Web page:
Lorenzo Niles Fowler was born June 23, 1811, followed by a sister, Charlotte, born August 14, 1814. Records mention a Theron Field, born December 1, 1812, but there is no further record of him.
Their mother, Martha died August 13, 1819, when Orson was not quite ten years old. Horace married Mary Taylor of Heath, Massachusetts, a grand niece of that Mrs. Phillips of Maryland whose daughter was the first sweetheart of George Washington. Mary Taylor was well educated, a school teacher and knowledgeable in the pioneer arts.
There were three more children from the second marriage who were also born in Cohocton: Samuel Theron, 1821; Almira, May 26, 1829?; and Edward Payson, November 1834. Mary Taylor Fowler died May 10, 1835. Horace was not one to live alone and in October he married again, this time to Susan Howe, a sister of his first wife.
All six children of Horace Fowler would eagerly grasp the reforms of the day and carry them to such lengths as to leave their own mark in many writings and in the history of the 19th century. Although the formal education of Horace Fowler had lasted only six weeks, his offspring were to go on to obtain an education comparable to the very best of the era.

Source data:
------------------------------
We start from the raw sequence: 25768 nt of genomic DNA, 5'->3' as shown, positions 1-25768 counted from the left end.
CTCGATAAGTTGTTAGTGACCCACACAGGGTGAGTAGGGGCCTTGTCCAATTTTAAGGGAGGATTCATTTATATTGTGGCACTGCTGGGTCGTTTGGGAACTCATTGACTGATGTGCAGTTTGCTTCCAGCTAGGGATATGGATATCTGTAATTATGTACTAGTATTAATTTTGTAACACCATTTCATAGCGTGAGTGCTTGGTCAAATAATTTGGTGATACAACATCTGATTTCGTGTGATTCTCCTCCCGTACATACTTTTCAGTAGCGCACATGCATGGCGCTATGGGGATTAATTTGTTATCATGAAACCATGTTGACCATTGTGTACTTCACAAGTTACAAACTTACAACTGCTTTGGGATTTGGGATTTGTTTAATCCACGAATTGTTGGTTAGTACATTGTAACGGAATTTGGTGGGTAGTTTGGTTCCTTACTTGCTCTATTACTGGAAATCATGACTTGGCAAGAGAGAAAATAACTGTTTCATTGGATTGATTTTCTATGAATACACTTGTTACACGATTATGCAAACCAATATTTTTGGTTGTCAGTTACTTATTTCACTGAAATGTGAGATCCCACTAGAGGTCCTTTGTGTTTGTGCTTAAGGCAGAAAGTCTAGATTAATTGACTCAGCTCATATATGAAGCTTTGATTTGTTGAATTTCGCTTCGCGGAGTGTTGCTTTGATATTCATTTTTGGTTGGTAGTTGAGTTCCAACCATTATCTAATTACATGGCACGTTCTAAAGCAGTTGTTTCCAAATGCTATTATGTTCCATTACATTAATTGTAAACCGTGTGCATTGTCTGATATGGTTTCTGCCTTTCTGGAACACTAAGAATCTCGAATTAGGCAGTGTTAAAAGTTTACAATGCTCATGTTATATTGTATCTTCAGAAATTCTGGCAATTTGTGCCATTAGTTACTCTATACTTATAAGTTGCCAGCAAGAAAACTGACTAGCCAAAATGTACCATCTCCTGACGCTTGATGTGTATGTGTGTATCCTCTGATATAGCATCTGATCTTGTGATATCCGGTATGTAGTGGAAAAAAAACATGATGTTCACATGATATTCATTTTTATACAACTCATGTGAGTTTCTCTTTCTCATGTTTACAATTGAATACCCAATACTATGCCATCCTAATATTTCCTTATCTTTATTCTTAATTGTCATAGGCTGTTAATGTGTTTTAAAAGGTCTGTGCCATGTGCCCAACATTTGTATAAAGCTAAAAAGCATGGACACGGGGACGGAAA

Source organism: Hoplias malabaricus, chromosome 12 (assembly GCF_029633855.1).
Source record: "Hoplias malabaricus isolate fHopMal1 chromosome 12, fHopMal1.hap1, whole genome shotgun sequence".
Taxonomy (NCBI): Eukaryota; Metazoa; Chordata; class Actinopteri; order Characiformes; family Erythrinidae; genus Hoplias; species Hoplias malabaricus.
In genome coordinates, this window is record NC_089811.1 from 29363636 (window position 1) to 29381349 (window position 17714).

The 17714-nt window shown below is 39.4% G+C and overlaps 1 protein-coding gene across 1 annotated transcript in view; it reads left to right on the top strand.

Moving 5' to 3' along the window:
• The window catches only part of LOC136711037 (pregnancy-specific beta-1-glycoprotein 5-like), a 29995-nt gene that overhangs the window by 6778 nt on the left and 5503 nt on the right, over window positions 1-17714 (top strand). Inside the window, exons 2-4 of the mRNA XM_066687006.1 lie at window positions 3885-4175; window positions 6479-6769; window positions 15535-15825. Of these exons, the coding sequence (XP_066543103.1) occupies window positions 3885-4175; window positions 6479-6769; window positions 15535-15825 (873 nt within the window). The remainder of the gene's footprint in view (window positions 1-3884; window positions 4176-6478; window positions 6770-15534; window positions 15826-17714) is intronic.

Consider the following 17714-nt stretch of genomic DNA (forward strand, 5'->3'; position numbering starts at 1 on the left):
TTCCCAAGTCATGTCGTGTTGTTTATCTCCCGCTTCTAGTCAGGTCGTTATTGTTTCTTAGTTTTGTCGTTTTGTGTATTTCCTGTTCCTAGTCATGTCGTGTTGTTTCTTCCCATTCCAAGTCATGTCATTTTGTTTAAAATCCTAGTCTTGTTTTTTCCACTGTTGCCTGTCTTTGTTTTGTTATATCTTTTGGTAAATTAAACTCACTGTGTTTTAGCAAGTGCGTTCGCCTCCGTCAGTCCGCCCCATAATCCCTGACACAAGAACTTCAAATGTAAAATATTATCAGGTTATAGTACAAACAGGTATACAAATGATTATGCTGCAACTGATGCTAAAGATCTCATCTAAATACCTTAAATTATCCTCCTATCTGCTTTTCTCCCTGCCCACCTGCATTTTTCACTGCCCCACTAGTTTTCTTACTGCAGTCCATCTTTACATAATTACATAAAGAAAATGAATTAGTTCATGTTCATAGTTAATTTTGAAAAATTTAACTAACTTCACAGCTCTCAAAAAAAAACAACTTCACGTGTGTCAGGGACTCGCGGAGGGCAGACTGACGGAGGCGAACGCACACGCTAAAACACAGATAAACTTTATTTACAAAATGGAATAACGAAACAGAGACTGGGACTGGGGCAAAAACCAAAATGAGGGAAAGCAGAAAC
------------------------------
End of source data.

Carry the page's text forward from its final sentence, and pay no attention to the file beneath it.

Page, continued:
This was no ordinary family, for if you consider that period, a son seldom received very much formal education and was expected to step into the farm work along with his father as soon as he was old enough.
Not so with the Fowlers. After leaving the local school, Orson attended the Ashland Academy. In 1827 when he was seventeen he left home with four dollars in his pocket and all his possessions on his back for a four hundred mile walk to Heath, Massachusetts. Here he studied under the Rev. Moses Miller, pastor of the First Congregational Church, then under Rev. Benjamin Clarke at Buckland, Massachusetts. In 1829 he entered Amherst College, working at sawing wood and odd jobs to earn his board and tuition.